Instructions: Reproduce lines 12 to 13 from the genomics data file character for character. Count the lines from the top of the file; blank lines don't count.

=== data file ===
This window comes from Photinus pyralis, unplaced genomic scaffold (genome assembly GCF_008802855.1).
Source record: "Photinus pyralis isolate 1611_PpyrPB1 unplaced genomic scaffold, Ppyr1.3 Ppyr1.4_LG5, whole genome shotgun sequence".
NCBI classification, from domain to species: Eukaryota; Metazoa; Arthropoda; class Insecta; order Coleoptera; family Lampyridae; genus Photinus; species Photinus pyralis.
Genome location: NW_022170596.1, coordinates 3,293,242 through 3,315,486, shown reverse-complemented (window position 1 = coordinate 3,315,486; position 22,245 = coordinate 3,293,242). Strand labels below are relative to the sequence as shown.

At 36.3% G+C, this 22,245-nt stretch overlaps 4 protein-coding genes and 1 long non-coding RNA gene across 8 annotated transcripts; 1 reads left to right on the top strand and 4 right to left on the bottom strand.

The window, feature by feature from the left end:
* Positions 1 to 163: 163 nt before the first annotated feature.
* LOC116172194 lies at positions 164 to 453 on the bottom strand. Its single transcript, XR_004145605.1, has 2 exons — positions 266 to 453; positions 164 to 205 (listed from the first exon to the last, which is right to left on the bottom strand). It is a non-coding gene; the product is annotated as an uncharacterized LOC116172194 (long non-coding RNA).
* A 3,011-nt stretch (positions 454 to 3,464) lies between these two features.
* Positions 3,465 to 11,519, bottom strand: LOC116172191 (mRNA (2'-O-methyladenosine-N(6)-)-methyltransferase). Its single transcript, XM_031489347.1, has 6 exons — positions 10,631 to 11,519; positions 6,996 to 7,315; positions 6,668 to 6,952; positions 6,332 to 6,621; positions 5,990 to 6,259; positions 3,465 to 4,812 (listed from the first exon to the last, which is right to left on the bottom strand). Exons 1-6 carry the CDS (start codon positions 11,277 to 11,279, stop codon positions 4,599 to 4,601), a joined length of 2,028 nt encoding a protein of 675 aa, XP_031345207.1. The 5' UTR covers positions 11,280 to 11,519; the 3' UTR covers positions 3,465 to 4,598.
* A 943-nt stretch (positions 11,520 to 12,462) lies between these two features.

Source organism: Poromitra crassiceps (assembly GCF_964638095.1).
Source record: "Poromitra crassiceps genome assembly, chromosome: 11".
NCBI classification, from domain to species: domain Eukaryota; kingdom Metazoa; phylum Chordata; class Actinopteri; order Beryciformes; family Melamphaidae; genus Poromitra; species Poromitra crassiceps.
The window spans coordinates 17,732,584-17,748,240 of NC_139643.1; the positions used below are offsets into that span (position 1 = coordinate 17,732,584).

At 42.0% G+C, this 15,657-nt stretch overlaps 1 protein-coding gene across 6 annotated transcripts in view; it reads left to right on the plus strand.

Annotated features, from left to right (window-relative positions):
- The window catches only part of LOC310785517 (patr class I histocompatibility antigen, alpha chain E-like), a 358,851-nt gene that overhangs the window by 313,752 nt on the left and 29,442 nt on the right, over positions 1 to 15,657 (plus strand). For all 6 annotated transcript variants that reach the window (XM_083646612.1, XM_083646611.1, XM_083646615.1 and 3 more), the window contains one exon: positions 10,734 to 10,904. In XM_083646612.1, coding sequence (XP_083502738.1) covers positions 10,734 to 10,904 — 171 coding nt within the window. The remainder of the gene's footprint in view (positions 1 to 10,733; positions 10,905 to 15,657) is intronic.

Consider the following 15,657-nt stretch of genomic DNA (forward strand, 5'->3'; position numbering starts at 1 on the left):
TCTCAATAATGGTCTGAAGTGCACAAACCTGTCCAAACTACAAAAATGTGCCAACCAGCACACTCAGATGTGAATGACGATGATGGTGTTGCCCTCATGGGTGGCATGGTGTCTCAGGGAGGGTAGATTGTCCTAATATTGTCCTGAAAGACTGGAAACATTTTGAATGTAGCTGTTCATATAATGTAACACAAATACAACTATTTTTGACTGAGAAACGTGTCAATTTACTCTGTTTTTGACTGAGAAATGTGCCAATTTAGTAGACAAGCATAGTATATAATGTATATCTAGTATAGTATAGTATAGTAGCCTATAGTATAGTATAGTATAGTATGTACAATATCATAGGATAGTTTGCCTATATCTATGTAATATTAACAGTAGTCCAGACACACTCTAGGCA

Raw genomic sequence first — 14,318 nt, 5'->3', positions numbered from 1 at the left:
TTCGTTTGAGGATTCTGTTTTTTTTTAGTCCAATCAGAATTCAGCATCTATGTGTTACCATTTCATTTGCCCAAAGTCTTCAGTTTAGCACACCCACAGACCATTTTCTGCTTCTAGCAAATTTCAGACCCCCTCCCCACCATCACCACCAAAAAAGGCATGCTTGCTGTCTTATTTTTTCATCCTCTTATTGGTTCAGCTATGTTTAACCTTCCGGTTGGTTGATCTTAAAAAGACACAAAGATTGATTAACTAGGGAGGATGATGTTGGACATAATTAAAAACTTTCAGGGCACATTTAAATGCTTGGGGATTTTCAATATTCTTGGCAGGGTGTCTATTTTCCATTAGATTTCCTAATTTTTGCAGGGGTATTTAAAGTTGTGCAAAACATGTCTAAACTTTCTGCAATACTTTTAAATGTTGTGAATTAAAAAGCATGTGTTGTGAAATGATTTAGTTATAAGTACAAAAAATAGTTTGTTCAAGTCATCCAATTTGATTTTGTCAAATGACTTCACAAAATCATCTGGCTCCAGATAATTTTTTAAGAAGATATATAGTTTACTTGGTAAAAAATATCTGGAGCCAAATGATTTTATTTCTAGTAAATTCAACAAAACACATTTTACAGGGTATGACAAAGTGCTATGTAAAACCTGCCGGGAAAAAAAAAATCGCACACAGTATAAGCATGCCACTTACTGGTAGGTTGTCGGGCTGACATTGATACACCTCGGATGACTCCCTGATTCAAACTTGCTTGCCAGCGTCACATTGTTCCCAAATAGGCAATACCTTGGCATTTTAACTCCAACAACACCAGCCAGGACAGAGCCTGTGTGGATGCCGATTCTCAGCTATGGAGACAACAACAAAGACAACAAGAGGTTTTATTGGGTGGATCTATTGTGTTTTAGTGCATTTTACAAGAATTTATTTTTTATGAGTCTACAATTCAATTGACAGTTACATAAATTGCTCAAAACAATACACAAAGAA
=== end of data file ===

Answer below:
Source organism: Poromitra crassiceps (assembly GCF_964638095.1).
Source record: "Poromitra crassiceps genome assembly, chromosome: 11".